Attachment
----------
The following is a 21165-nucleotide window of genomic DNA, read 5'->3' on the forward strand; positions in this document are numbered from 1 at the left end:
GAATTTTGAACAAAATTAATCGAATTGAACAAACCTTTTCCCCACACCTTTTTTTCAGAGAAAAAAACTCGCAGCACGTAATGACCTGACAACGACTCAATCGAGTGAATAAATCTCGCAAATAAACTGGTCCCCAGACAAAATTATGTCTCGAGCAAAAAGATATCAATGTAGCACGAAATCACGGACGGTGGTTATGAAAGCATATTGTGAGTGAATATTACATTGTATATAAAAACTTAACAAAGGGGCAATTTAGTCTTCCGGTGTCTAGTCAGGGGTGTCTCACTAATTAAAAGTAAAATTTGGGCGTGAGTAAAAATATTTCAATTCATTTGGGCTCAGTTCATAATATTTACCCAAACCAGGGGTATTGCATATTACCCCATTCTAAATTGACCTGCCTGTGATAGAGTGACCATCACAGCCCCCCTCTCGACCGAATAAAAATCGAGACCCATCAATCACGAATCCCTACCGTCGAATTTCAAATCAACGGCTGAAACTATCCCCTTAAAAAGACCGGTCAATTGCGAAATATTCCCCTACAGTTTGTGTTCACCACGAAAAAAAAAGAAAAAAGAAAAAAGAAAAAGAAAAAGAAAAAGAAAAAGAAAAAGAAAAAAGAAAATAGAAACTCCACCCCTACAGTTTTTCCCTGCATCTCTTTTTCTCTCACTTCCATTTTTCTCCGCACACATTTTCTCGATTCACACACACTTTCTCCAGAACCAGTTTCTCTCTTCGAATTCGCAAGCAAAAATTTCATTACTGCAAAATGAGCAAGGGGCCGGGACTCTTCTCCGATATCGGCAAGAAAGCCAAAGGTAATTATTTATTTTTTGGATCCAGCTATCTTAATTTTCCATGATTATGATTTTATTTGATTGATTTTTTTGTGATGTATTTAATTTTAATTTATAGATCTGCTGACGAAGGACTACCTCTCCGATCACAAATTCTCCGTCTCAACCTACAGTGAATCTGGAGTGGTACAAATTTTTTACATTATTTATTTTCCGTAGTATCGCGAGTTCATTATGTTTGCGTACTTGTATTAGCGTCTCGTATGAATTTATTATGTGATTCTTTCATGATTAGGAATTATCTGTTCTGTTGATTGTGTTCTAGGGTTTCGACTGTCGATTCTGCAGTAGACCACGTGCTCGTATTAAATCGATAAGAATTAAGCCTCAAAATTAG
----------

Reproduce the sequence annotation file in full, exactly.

The following is a 21165-nucleotide window of genomic DNA, read 5'->3' on the forward strand; positions in this document are numbered from 1 at the left end:
GAATTTTGAACAAAATTAATCGAATTGAACAAACCTTTTCCCCACACCTTTTTTTCAGAGAAAAAAACTCGCAGCACGTAATGACCTGACAACGACTCAATCGAGTGAATAAATCTCGCAAATAAACTGGTCCCCAGACAAAATTATGTCTCGAGCAAAAAGATATCAATGTAGCACGAAATCACGGACGGTGGTTATGAAAGCATATTGTGAGTGAATATTACATTGTATATAAAAACTTAACAAAGGGGCAATTTAGTCTTCCGGTGTCTAGTCAGGGGTGTCTCACTAATTAAAAGTAAAATTTGGGCGTGAGTAAAAATATTTCAATTCATTTGGGCTCAGTTCATAATATTTACCCAAACCAGGGGTATTGCATATTACCCCATTCTAAATTGACCTGCCTGTGATAGAGTGACCATCACAGCCCCCCTCTCGACCGAATAAAAATCGAGACCCATCAATCACGAATCCCTACCGTCGAATTTCAAATCAACGGCTGAAACTATCCCCTTAAAAAGACCGGTCAATTGCGAAATATTCCCCTACAGTTTGTGTTCACCACGAAAAAAAAAGAAAAAAGAAAAAAGAAAAAGAAAAAGAAAAAGAAAAAGAAAAAGAAAAAAGAAAATAGAAACTCCACCCCTACAGTTTTTCCCTGCATCTCTTTTTCTCTCACTTCCATTTTTCTCCGCACACATTTTCTCGATTCACACACACTTTCTCCAGAACCAGTTTCTCTCTTCGAATTCGCAAGCAAAAATTTCATTACTGCAAAATGAGCAAGGGGCCGGGACTCTTCTCCGATATCGGCAAGAAAGCCAAAGGTAATTATTTATTTTTTGGATCCAGCTATCTTAATTTTCCATGATTATGATTTTATTTGATTGATTTTTTTGTGATGTATTTAATTTTAATTTATAGATCTGCTGACGAAGGACTACCTCTCCGATCACAAATTCTCCGTCTCAACCTACAGTGAATCTGGAGTGGTACAAATTTTTTACATTATTTATTTTCCGTAGTATCGCGAGTTCATTATGTTTGCGTACTTGTATTAGCGTCTCGTATGAATTTATTATGTGATTCTTTCATGATTAGGAATTATCTGTTCTGTTGATTGTGTTCTAGGGTTTCGACTGTCGATTCTGCAGTAGACCACGTGCTCGTATTAAATCGATAAGAATTAAGCCTCAAAATTAG